A total of 90 streets signs will be erected on Penetang intersections in the near future, with each sign containing the names of both streets. Deputy-reeve Bernard St. Amant told Penetang council Monday night he and his committee had made a complete study of town streets and had found 90 signs were required. Cost will-run slightly over $1,200.00 plus the cost of standards on which to erect them, he said. Authorization for the purchase of the signs had been given at an earlier meeting and council Monday night approved the suggested quantity.
St. Nicholas Church, Sunnyside, has a new bell as a result of the generosity of N. R. Crump, president of the Canadian Pacific Railway. The bronze train bell was installed at the little church earlier this week and is to be rung officially for the first time Sunday. Mr. Crump donated the bell after he had received a request from Clare Edgar, formerly of Midland and now with the OPP detachment in Parry Sound. The church, built in I960, has between 40 and 50 members. It is served by Rev. Ralph Egan of St. Margaret’s parish, Midland. Land for the building was donated by Mrs. Nick Edgar. (Midland had three Catholic Churches at this time.)
Penetang citizens still are chuckling about a 43 ½ inch slip of the tongue made by a TV announcer early this week. In giving a report of the Winterama, the announcer mentioned that a bicycle in the junior fishing derby had been won with a “small four-foot perch. The actual measurement was 4 ½ inches. “We hope city folk don’t come up here this summer looking for some of these “small four-foot fish,” one Penetang merchant said.
25 Years Ago
Midland tax collections, amounting to $93,870.08 to March 1 showed an increase of 33 per cent over the previous year, the town clerk reported. * * * An organizational meeting of the Midland Hobby Show executive was held to plan a Young People’s Fair. * * * The McGibbon Lumber Company, Penetang, announced that it would resume day and night operations at the mill in the spring. Sixty men were to be employed on the day shift and 40 at night. * * * Midland’s British Consols hockey team were champions of the Georgian Bay section of the OHA Intermediate “A” series and were playing against Oshawa to decide the Ontario semi finalists. * * * The Midland Branch of the Canadian Red Cross Society was conducting classes to show how a nourishing family dinner could be prepared for 35 cents. * * * Farmers in North Simcoe were investigating the possibility of growing soy beans as an annual crop. * * * Two Midland rinks and two from Penetang won prizes in the Ontario Bonspiel, Toronto, when 150 rinks competed. Local winning skips were W. L. MacKenie and W H. Keller of Midland and George Robinson of Penetang. * * * When deep snow blocked Midland’s side streets the fire brigade took no chances on being unable to reach the scene of a possible fire. They borrowed Dr. Morley Harvie’s “snowmobile” placed a light truck body on the back, loaded it with hose, ready any emergency. * * * A former rector of St. Mark’s Anglican Church, Midland, Rev. J. H. R. Warren died in Toronto. During his 12 years at St. Mark s a new pipe organ and new pews were installed in the church and the parish hall was built.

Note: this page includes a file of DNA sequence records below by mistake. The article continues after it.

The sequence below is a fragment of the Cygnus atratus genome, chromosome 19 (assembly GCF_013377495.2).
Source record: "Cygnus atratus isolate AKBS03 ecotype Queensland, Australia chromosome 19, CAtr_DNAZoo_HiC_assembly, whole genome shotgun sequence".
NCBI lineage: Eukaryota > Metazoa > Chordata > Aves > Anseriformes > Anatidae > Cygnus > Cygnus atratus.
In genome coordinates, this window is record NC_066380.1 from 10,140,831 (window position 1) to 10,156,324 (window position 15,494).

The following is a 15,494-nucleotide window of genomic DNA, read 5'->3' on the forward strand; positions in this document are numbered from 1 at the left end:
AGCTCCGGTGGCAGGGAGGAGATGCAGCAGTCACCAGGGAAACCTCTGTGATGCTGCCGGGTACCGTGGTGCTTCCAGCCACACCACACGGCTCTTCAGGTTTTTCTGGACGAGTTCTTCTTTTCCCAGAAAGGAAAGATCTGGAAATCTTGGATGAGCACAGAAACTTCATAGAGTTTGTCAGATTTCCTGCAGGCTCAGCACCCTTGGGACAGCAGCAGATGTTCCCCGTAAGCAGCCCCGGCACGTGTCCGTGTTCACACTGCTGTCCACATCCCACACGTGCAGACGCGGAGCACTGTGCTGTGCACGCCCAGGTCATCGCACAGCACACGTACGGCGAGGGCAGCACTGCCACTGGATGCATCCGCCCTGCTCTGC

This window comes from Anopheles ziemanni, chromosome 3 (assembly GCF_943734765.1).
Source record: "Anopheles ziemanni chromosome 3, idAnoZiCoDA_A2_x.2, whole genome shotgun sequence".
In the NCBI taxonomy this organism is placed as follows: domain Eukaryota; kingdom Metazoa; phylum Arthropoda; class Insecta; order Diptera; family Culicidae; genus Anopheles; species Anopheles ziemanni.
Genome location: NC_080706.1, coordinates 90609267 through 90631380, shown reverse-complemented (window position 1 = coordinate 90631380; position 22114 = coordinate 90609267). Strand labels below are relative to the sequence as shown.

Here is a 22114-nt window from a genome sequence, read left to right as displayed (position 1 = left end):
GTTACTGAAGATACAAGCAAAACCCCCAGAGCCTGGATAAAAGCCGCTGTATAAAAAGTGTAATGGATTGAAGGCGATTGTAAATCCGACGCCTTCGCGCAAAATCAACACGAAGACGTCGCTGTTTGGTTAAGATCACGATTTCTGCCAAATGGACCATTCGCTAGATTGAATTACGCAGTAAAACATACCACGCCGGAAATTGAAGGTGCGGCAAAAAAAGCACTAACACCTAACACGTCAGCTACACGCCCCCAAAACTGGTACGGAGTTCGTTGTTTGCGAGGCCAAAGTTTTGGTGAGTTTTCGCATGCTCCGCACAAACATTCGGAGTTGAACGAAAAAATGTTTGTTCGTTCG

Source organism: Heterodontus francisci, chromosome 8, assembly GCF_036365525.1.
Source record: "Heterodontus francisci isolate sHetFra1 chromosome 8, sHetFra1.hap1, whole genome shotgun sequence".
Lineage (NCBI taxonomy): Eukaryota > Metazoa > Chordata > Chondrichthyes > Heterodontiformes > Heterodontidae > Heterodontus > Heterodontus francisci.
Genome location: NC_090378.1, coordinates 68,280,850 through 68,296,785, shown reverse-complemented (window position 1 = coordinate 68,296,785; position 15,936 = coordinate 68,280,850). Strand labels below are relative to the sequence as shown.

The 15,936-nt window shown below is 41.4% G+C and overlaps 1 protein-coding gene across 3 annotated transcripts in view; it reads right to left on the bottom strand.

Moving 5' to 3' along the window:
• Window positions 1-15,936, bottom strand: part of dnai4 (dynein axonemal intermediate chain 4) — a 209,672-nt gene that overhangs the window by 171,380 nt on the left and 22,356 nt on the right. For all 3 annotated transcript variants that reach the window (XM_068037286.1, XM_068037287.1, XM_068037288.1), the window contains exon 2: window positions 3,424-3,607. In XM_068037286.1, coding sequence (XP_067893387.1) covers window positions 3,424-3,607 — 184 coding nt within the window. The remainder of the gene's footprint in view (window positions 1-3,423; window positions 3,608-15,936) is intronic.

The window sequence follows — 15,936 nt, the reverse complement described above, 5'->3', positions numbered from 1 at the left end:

Seven persons were homeless when fire totally destroyed their Tay Township farm house early Monday morning. Mr. and Mrs. Peter Derks and their five children had been living in the two-storey frame home on the farm owned by Luther Van Camp, Lot. 4. Con. 3, Tay, not far from Ebenezer Church. The children range in age from eight months to school age. Fire Chief Arnold Tippin said the Midland brigade was called at 3.05 a.m. and was delayed somewhat by extensive fog patches over part of the route to the Derks’ farm. Meanwhile the Derks and neighbors had been able to remove most of the contents of the burning house.